How to care for a Psychotria Nervosa Wild Coffee plant

Psychotria Nervosa is a shade loving shrub commonly known as the Wild Coffee plant because of its small red seeds, which actually contain no caffeine. They do, however, provide food for wildlife and are used by the tribes of Southern India for medicinal purposes. What a nice plant!

Get one of these yourself!

  • Regular
  • Once every two years
  • Low air purifier
  • Partial or full shade
  • Not toxic
  • Once ever two months

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  • Psychotria Nervosa plants belong to the Rubiaceae family and are native to Florida, Central and South America, and Southern India.
  • This plant isn’t known for its air purifying abilities. That’s okay, it’s busy taking care of the birds and the bees...and the butterflies!
  • These plants are non-toxic. You can even brew their plants into something not-at-all resembling coffee but it won’t taste very good.
  • These guys need water regularly and their soil should be kept moist at all times. However, fully established plants can handle short periods of drought. They are most affected by lack of water in the dry season, from May to June.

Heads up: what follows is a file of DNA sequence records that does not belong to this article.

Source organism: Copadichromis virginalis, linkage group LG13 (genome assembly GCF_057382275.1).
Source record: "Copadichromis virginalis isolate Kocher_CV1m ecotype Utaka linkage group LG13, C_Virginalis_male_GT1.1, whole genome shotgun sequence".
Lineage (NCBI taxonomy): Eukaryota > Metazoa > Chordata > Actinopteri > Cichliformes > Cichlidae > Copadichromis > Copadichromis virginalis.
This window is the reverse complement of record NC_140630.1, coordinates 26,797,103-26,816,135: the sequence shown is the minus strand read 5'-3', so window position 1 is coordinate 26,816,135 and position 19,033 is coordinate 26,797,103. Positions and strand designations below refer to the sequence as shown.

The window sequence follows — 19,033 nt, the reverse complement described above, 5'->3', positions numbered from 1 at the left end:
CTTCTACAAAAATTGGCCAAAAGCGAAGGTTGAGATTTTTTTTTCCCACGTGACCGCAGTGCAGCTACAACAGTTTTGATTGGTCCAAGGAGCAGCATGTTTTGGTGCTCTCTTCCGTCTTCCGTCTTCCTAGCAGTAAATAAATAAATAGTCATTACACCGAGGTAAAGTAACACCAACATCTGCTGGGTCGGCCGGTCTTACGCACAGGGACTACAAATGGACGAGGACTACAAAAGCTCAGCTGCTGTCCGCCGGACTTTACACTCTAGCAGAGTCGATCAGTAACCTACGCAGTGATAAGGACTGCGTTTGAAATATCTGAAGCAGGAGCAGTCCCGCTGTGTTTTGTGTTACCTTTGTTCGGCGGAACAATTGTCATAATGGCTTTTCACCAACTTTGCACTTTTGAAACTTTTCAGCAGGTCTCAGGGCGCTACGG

• Psychotria Nervosa plants are sensitive to the cold, so keep them sheltered. They thrive in full or partial shade but the shape of the plant changes depending on the level of the light it receives. In its natural, outdoor shade conditions it will grow taller than it is wide, while cultivated coffee plants are more shrub-like.
  • Fertilize two to three times a year, in spring, summer, and autumn.
  • These plants can be re-potted about once every two years. Pick a pot that is at least 20% bigger.
  • Psychotria Nervosa plants flower all year but peak in spring and summer. If their leaves start to yellow they are likely getting too much sun. These plants don’t require pruning and, if left to their own devices, a cultivated coffee plant generally maintains a height of five or six feet with an equal width. Some grow as tall as ten or fifteen feet, while Wild Coffee plants that receive more sun stay on the smaller side.
  • Lucky for you! These plants aren’t known to be overly susceptible to any pests or diseases.

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